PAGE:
Many parents will come across this method during their hospital stay/the first few days after birth if it's recommended that their baby receive formula for any reason. Cup feeding involves placing expressed breast milk or formula into a small plastic cup (about the size of a shot glass) and allowing the baby to lap at the milk. How does it work? - start by placing a small amount of expressed breast milk (or formula) into a clean sterilised small cup. There are speciality cups available for cup feeding but in general these aren't necessary. A small plastic cup (like the kind which are often available for measuring liquid medications, or disposable plastic shot glasses are all good options). - for young babies it may be beneficial to swaddle your baby so they don't knock the cup over with flailing arms! - place your baby in front of you, facing towards you with their bottom resting on your lap and one ahnd supporting behind their head. - always sit your baby upright (about a 45 degree angle) when cup feeding, never lay them down and pour the milk in. - rest the cup on baby's bottom lip, and tilt it slightly so that milk comes to the edge of the cup (remember we are not aiming to pour the milk in, but keep a small amount of milk close to the edge of the cup to entice baby to extend their tongue and lap at the milk).

- you should be able to observe baby extending the tip of their tongue and lapping at the milk like a cat. When would cup feeding be the best option? - cup feeding is definitely preferable to bottle feeding in most instances. This will work well for parents who need to provide small amounts of supplementation to a baby (perhaps mum and baby are separated for a period of time after birth, or mum is unwell and is only able to express and not to physically be with baby). - it is also a great alternative to giving bottles if mum needs to spend some time away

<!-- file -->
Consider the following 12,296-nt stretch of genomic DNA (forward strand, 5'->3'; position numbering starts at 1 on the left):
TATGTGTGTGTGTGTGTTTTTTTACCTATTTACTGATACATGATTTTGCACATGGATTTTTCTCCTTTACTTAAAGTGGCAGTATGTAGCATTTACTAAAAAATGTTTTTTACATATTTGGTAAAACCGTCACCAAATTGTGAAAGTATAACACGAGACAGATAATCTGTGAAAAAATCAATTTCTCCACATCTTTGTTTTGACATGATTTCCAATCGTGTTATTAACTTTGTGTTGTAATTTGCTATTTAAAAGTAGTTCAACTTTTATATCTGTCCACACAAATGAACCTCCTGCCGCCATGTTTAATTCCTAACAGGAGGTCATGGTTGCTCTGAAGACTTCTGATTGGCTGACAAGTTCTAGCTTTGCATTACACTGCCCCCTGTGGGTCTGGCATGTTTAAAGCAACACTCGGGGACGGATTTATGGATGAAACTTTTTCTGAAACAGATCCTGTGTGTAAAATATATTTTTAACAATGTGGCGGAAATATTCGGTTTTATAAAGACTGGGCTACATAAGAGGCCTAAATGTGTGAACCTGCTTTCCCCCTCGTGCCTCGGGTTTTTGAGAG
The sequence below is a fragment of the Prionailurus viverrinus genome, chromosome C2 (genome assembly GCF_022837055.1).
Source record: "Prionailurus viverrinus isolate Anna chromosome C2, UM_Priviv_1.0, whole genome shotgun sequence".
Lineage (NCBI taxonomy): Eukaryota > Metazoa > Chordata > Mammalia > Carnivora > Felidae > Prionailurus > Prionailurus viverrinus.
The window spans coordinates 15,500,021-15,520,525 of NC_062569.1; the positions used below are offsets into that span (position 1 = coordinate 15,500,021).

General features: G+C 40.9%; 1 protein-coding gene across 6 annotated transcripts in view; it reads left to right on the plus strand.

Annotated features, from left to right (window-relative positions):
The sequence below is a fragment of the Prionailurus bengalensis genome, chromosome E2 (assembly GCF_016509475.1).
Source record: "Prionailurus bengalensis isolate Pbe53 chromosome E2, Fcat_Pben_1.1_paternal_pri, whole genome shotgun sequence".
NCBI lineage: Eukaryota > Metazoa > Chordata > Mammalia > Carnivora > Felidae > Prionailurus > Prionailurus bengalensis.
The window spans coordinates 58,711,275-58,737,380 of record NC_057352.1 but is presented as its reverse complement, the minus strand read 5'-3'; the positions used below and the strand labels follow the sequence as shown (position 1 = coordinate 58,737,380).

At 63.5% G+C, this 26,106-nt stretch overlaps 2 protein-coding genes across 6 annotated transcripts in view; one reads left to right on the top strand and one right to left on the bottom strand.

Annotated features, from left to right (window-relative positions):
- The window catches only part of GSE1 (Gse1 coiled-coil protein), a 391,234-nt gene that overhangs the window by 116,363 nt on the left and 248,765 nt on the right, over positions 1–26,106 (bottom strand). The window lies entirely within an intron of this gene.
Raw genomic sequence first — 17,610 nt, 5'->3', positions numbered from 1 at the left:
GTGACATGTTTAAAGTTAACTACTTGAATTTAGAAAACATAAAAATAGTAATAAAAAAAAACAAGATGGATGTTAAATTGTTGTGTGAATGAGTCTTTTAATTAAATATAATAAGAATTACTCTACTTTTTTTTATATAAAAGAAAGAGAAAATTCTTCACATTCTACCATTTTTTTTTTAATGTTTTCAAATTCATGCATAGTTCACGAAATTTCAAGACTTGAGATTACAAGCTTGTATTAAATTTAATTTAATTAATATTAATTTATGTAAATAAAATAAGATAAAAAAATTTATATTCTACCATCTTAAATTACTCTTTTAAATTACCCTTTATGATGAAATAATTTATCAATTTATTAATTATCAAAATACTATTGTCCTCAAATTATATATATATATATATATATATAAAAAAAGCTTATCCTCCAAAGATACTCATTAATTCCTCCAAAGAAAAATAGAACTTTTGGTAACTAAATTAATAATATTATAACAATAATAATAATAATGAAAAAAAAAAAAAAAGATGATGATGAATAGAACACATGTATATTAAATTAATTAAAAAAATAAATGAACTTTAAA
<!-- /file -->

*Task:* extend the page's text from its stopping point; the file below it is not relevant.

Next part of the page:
from baby during the first six months, and wishes to leave the baby with another carer. For older babies (4 months +) an alternative like the Doidy cup is a great option for cup feeding. Older babies need never have a bottle for milk feeds as they can be cup fed (using correct technique) from a very young age. When should I avoid cup feeding? - cup feeding may not be the best choice for supplementing a baby who is having significant difficulties with breastfeeding or where there is suspicion of a tongue tie. - babies with tongue restriction may find the action of cup feeding difficult (as tongue tie will often result in restrictions in tongue extension beyond lower gum). - babies who are premature, or have neurological conditions resulting in poor muscle tone may not be suitable for cup feeding.

Finger Feeding Finger feeding can be done via two methods - using a syringe, or using a feeding tube. Both provide a very helpful method for supplementing a breastfed baby, and one which actually supports a baby to develop skills for breastfeeding and return to the breast sooner. As the name suggests this technique is achieved by parent/caregiver placing a finger into baby's mouth, allowing them to suck on the finger whilst they either take supplement via a syringe or feeding tube. By allowing baby to take a supplemental feed whilst sucking on a finger mimics (about as closely as we can) the action baby needs at the breast - a good seal, deep latch, rhythmic suck/swallow patterns. How does it work? - start by washing your hands and preparing your supplemental feed either in a syringe (particularly for colostrum) or in a bottle/supplemental nursing system (if using feeding tube). - place baby on your lap, on a diagonal with head towards one of your knees, and feet towards your opposite hip. - place a clean finger upside down in your baby's mouth (fingernail side down) and encourage to suck on your finger (a little wiggle or pulling your finger slightly out of their mouth and then back in will entice baby).